Starts with a head full of hair before ultimately succumbing to male pattern baldness, though it ends on a high note: Smoke DZA drops the best verse on the album on “The Usual Suspects” (“From Australia to Montauk, I kill them with the Don talk / And when it comes to the indie bread, I’m the hip-hop Thom Yorke / I’m too real for the Radioheads/radio heads”). But the rapper – as expected – is boring and Thelonious Martin (and the various other producers who keep in line with Martin’s vision) keeps making different beats out of the same parts: a hooky sax sample looped until Curren$y’s done (ie. compare “Stove Top” with “Vintage Vineyard” with “M.P.R.” with “The Usual Suspects”). But still, because the beats are silkier than they were on New Jet City (to which The Drive in Theatre has been marketed as a sequel for), and because those habitats are where Curren$y thrives, this is better. The only misstep is “10 G’s,” whose chorus goes “I can take 10 G’s, make 20 more 10 G’s wit dat” repeated eight times per instance. It’s a sour moment, not just because of the obvious emptiness of the brag, but because Curren$y has to smash so many syllables together to fit the meter that it momentarily brings you out of the atmosphere that the album worked so hard for.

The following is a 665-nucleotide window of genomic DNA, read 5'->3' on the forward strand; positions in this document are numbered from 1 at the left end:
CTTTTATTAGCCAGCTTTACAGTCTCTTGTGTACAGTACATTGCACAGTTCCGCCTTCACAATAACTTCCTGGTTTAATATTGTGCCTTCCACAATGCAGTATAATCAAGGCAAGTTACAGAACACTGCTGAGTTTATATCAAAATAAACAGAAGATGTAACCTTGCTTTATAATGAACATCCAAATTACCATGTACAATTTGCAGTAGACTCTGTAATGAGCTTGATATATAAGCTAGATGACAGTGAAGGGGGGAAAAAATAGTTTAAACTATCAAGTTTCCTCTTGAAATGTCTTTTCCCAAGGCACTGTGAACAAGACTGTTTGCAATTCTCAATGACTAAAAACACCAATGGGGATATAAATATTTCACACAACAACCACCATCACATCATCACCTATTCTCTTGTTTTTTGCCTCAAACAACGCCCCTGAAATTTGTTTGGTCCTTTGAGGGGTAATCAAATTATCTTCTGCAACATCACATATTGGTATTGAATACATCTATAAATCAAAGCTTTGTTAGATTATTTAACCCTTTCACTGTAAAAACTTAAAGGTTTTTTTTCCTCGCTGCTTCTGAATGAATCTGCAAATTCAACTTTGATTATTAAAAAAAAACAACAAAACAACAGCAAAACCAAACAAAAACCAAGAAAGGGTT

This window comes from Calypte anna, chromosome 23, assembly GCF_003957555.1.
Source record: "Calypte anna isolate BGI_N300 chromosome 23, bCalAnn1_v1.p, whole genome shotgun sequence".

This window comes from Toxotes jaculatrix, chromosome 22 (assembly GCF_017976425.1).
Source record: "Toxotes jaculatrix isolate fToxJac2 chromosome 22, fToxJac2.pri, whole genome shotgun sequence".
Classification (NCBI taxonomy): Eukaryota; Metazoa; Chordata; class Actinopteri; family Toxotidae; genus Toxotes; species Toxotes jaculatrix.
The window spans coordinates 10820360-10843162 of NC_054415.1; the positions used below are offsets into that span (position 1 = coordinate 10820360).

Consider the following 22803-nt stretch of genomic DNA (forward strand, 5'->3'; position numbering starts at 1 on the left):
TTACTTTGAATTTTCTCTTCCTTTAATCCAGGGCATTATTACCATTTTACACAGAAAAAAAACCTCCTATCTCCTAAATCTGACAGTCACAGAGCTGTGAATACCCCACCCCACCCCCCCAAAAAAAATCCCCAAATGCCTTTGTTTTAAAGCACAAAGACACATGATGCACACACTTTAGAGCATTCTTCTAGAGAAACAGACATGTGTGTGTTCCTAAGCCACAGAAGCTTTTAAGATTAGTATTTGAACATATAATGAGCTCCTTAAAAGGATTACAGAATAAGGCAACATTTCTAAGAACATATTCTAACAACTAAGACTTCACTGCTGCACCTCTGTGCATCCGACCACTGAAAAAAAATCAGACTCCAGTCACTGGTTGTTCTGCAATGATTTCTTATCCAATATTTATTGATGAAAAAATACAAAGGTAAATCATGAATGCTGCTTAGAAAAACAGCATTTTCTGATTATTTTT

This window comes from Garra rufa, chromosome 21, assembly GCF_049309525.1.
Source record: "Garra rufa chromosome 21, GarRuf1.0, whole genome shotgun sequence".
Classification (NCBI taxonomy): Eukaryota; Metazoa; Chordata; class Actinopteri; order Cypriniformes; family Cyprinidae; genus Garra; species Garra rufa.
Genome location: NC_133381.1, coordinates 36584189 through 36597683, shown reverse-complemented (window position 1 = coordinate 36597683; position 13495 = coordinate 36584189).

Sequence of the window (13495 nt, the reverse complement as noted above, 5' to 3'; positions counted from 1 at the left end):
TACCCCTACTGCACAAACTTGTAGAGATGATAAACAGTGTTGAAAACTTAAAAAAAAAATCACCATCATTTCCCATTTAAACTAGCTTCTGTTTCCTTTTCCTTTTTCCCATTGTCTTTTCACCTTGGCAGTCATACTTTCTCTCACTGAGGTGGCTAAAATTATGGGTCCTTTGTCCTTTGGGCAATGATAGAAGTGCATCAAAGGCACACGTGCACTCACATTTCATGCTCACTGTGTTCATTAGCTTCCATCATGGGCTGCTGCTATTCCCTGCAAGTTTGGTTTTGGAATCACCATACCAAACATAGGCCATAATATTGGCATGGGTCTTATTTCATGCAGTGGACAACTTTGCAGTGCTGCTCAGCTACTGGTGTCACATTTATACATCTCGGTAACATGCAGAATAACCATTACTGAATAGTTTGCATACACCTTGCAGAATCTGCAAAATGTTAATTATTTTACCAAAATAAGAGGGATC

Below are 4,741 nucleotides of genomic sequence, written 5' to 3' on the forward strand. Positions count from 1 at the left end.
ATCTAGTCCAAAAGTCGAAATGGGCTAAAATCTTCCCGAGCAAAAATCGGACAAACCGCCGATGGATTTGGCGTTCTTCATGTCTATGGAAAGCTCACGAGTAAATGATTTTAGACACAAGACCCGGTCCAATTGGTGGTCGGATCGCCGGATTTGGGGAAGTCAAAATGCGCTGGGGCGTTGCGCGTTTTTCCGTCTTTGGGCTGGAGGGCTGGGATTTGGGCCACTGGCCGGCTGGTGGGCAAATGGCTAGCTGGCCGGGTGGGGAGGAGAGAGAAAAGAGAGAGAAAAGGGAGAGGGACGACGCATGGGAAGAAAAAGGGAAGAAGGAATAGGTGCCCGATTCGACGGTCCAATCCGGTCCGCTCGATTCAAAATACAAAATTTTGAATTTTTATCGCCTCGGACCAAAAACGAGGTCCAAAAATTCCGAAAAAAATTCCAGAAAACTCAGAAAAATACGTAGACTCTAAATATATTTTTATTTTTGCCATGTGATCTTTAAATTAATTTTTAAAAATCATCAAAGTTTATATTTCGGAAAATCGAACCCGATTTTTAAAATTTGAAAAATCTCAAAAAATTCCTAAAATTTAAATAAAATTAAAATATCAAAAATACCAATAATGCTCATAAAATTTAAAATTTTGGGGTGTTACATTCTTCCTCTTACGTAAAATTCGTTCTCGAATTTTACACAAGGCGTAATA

Anyway, I’m of the opinion that the best Curren$y mixtape not named Pilot Talk is the one that you make yourself, and I leave here with two cuts. If the string line from “Godfather Four” bothers you (guess where it came from), dig the horns in the hook instead. Meanwhile, “Stove Top” has the most indelible sample as its hook (instead of being used throughout the entire song), and understated drum programming and a squiggly bassline during the verses.